"I don't want people's sympathy - I want people's help"
These words require a context. They were made by Paul Lamb, paralysed in an accident 23 years ago, and forced to live in continual pain. His case is now being heard at the Supreme Court, and he is arguing for his right, and for the right of others to have medical assistance to end their lives when matters become too much to endure. Listening to him being interviewed on Channel 4 news I felt both sadness and anger. More than that, I felt perplexed that we have not managed to find a legal way to make this possible. Surely with the right safeguards in place we can extend dignity and autonomy to those facing years of pain and suffering? Surely we have reached a point where we can simply admit that whilst there will always be a risk of exploitation, there is a greater good to be achieved by passing a law allowing those facing extended suffering to end their lives peacefully and on their terms? The vast majority of carers would never countenance using this as a tool to exploit the vulnerable, and for those that would I argue that the percentage is so small that it should pose no hurdle to the majority whom seek only to offer love and support and mercy at the most difficult time of all. The end of our lives is a hard enough idea to countenance, and many cannot face this reality squarely. Yet surely how we deal with this says something profound about our shared humanity, our commitment to love and kindness, and our willingness to alleviate suffering as much as it is within our power. We would not allow an animal to suffer in the way that some humans have to. We spare them rather than heap indignity upon indignity. Has the time not come to take the brave step and do all that we can to provide end of life choice? We all desire personal dignity and a certain amount of autonomy, and indeed we take these things for granted when the skies are blue and all is plain sailing. Can we not find a means to extend it to those whom need it most? To those presently unable to choose when or how to bring their lives to a dignified end? Our failure to do this breaks my heart, and my sincere hope is that people such as Paul Lamb will be extended the right to make one of the most profound choices a human can make. The time to choose their passing.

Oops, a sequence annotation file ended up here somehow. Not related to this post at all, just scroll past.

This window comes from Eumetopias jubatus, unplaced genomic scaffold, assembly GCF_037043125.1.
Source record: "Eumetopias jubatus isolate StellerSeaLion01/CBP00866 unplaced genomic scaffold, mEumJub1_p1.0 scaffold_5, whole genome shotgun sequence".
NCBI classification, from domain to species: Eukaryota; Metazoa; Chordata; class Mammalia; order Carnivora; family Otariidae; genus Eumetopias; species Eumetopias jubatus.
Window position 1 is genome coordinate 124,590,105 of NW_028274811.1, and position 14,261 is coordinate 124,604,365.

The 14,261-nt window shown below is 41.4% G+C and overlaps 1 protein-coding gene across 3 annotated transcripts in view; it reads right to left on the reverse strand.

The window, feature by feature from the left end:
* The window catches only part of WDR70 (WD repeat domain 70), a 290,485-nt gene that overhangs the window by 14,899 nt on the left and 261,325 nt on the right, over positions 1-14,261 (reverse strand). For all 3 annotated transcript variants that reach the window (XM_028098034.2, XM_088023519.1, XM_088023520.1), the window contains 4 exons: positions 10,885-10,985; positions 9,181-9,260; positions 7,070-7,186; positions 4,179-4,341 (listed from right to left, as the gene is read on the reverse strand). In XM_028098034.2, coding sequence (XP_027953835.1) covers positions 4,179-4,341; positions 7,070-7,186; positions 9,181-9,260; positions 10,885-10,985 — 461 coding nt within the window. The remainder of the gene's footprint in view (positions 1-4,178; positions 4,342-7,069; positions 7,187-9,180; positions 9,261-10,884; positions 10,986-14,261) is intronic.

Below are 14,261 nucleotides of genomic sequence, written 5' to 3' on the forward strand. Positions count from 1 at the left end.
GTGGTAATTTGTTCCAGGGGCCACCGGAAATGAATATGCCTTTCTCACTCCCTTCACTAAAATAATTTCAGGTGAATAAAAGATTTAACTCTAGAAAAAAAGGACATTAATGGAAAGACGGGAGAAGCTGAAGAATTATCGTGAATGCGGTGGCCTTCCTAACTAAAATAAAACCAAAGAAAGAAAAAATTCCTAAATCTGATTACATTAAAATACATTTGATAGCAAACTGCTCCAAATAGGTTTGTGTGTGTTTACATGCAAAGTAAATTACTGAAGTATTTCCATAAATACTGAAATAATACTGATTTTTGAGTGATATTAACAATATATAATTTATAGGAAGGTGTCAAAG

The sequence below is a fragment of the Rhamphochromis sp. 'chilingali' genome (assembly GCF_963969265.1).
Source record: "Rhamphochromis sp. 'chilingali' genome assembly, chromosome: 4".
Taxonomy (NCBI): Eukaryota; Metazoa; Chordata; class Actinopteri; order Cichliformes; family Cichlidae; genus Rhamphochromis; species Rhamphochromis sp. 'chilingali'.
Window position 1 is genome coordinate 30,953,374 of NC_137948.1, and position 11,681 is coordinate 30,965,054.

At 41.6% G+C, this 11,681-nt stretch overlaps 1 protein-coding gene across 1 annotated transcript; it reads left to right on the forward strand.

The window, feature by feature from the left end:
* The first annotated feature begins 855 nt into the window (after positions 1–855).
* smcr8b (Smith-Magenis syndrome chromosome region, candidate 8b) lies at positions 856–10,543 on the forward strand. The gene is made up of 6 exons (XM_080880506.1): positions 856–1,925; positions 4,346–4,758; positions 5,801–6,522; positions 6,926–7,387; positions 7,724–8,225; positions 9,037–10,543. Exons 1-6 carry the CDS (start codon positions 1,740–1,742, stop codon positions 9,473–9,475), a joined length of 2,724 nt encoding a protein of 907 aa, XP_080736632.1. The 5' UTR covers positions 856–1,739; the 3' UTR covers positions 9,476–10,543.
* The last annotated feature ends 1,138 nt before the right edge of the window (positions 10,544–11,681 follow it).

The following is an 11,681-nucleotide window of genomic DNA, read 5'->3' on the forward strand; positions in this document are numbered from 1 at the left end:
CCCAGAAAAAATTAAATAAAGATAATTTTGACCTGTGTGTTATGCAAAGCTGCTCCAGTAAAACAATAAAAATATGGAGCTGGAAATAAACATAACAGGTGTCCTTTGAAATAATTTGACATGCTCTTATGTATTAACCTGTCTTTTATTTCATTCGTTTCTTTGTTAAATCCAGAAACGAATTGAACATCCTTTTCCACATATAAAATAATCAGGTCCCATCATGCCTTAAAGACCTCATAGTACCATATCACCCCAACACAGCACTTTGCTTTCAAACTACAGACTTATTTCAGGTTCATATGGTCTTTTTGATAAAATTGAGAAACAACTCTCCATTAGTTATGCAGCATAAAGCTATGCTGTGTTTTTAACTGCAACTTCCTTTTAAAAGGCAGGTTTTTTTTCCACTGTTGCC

Monday, 16 December 2013
Wednesday, 4 December 2013
Next time you want to make a point try yelling and hollering at the person you are trying to persuade. Try being verbally abusive, childish, or even needy. If you're really stuck try throwing something, or threaten to harm yourself or others. Perhaps kick the dog, strangle the cat, or maybe leave the gas oven on overnight. Because that’s all going to work, right? Welcome to the world of personal immaturity, a land where nobody ever taught you to act like an adult, or deal with the emotions that come when you don’t get your own way. Welcome to a world where age is no barometer of maturity, where acting like a child is your default, where you always hurl your toys from the pram. Actually, maybe that’s a really dumb idea. Maybe that’s pretty much route one if it was your intent to lose the respect and patience of those around you. It’s the land of eternal youth. When the spoilt child erupts from the adult and seeks to control and coerce. Forgive my sarcasm, but there are days when I only deal with adults that suffer from what I term Peter Pan syndrome. Unable to grow up, or deal with adversity with maturity. Now I'm far from perfect, but what kind of arse thinks that the way to succeed is to shout and scream and stamp their fully grown feet. I mean, what happened to you? Did you skip the part where you learn to deal with and accept the fact that you don’t always get your own way? Did that particular brand of reality prove too taxing? I mean seriously people. Get a grip. Grow up. Join the rest of the adults and learn a coping mechanism or two. As you may have guessed I have just spent a nightshift dealing with a whole gamut of people who never quite made the transition from child to adult. And the barmy thing is that they come from all walks of life. Well to do’s, working class, all the way up through the spine of middle class England. Ok, so there is generally a correlation between intellect and maturity, but the line isn’t as clear as you might think. Oh by the way I’m not preaching. This is more of a world weary rant. And I’m not in the mood to offer advice. Actually, that’s not true. My advice is simply to suck it up, get a grip, and grow a pair. Frankly I don’t give a rat’s scrotum. I don't want to spend my day, or my night wading through the kind of emotional nonsense that you should have left behind long ago. Grow up. Just grow up. Find ways to deal with disappointment and frustration that don’t leave you looking like you just walked out of pre-school. I’d like that ever so much.